In a recent study published in the journal ELife, we propose a novel model in which contextual factors, such as uncertainty and reward expectations, are encoded by the dynamic competition between action facilitation (e.g., direct, “Go” pathway) and suppression (e.g., indirect, “No-Go” pathway) (Dunovan et al., 2015). In this framework, a single decision process tracks the direct-indirect pathway difference, accumulating toward the decision threshold as activation of the direct pathway overpowers that of the indirect pathway. A distinguishing feature of this model is that proactive modulation of the direct-indirect competition determines the initial state of a separate “braking” process (i.e., hyper-direct), making it more difficult to reactively cancel a planned action that is closer to the execution threshold.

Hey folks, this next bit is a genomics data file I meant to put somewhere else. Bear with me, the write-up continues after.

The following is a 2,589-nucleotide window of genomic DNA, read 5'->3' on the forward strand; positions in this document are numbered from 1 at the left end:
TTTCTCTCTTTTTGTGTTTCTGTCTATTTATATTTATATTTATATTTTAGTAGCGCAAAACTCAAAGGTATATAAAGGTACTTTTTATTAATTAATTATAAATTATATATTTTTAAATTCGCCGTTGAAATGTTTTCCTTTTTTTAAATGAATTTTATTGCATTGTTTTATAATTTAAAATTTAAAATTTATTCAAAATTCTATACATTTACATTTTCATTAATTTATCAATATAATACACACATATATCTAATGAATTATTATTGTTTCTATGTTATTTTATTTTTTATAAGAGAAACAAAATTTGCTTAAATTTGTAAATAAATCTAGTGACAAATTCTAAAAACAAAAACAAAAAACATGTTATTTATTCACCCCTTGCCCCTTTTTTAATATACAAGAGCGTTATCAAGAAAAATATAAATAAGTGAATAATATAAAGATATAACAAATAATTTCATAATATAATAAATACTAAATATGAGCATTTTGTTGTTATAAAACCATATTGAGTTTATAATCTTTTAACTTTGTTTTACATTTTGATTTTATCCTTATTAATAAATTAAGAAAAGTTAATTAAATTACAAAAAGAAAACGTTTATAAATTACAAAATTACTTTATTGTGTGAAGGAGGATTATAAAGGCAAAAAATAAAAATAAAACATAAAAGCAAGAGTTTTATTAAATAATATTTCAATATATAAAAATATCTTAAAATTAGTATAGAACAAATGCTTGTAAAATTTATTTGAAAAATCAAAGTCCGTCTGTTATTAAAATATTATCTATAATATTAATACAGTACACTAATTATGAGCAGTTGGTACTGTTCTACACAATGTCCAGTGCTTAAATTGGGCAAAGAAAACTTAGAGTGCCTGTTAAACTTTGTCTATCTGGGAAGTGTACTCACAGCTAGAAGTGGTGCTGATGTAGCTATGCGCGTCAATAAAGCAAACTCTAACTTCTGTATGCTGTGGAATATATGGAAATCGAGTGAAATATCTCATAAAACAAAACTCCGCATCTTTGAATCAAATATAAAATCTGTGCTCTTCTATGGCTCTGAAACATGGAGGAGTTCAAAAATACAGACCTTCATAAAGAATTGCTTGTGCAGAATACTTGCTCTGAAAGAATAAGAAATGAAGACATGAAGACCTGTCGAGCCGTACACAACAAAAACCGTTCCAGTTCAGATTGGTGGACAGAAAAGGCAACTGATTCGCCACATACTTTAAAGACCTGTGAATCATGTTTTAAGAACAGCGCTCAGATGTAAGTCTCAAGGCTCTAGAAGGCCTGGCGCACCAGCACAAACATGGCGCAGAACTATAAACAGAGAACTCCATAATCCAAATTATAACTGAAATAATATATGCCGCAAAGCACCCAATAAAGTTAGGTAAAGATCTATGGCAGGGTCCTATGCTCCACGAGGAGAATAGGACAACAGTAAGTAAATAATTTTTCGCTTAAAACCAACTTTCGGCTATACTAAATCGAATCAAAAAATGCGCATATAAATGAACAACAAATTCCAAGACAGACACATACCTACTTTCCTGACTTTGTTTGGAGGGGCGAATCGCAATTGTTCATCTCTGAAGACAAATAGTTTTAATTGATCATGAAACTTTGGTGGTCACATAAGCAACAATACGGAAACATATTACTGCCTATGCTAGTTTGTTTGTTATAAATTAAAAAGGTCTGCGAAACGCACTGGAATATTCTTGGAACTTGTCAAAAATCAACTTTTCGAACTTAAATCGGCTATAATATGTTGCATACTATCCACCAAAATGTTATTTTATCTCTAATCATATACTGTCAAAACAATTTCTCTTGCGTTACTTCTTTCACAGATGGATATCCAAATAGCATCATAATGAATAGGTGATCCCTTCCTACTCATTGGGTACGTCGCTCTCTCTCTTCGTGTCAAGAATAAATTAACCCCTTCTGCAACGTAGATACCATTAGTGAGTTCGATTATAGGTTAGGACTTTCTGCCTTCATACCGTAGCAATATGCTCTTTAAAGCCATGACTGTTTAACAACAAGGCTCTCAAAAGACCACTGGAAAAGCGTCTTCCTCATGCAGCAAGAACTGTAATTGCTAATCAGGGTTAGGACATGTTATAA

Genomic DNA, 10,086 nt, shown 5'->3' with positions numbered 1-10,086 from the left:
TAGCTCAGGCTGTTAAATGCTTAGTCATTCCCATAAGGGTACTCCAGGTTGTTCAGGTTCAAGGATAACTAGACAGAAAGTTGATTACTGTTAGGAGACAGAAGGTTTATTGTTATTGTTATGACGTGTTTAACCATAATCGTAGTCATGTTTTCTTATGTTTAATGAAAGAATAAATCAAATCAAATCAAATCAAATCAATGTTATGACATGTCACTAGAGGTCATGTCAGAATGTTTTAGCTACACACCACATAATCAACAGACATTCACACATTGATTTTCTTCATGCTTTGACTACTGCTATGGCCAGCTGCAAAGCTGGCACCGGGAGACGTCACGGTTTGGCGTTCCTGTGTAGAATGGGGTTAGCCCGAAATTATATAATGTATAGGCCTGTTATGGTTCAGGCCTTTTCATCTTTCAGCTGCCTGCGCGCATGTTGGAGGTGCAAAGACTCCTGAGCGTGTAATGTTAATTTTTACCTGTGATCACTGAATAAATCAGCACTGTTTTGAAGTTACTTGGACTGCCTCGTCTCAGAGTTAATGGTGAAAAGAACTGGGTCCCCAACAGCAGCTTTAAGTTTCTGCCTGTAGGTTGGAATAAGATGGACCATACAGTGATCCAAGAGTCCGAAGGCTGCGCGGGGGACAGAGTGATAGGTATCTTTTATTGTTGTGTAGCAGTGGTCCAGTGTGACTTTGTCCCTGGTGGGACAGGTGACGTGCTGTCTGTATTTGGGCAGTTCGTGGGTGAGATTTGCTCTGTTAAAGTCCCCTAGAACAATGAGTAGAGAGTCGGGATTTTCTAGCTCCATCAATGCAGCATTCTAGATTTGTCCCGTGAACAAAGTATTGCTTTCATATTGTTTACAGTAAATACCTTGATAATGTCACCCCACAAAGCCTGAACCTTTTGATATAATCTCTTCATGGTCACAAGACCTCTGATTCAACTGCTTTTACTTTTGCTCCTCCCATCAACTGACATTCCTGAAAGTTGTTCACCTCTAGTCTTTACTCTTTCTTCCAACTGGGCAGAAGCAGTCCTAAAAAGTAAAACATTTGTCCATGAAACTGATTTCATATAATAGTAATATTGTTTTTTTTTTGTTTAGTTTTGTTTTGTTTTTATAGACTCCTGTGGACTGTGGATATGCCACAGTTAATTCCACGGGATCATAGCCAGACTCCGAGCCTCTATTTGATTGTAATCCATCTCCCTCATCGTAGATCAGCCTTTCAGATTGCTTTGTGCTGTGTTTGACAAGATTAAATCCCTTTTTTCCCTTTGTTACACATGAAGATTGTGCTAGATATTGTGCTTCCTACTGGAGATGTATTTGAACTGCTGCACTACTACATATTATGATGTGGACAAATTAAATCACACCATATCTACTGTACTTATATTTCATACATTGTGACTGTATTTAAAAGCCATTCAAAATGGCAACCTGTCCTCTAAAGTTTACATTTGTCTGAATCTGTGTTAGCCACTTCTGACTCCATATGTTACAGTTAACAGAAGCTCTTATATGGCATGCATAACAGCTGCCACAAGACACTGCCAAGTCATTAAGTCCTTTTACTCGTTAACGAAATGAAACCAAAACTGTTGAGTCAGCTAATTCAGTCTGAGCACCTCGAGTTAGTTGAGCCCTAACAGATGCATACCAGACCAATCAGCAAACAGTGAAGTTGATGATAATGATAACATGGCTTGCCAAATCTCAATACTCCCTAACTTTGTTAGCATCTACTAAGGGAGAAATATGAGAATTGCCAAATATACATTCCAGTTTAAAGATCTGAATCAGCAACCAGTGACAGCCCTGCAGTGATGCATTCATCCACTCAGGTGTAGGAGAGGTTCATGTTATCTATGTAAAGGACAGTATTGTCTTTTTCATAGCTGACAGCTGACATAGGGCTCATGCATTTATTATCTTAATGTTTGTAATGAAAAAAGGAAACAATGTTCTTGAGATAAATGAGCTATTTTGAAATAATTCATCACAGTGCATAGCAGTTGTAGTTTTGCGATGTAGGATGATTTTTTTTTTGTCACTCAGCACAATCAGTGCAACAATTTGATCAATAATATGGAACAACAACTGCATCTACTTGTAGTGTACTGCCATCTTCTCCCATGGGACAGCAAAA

It kind of works like this (http://goo.gl/RXpszN.): Over time, as you prepare to make a movement, there is a buildup of “Go” activity (green squiggly line). If a cue to stop comes later in time, there is more “Go” activity to override than if the stop cue had been presented early on, which makes it more difficult for the “Braking” process to cancel the movement (red squiggly line).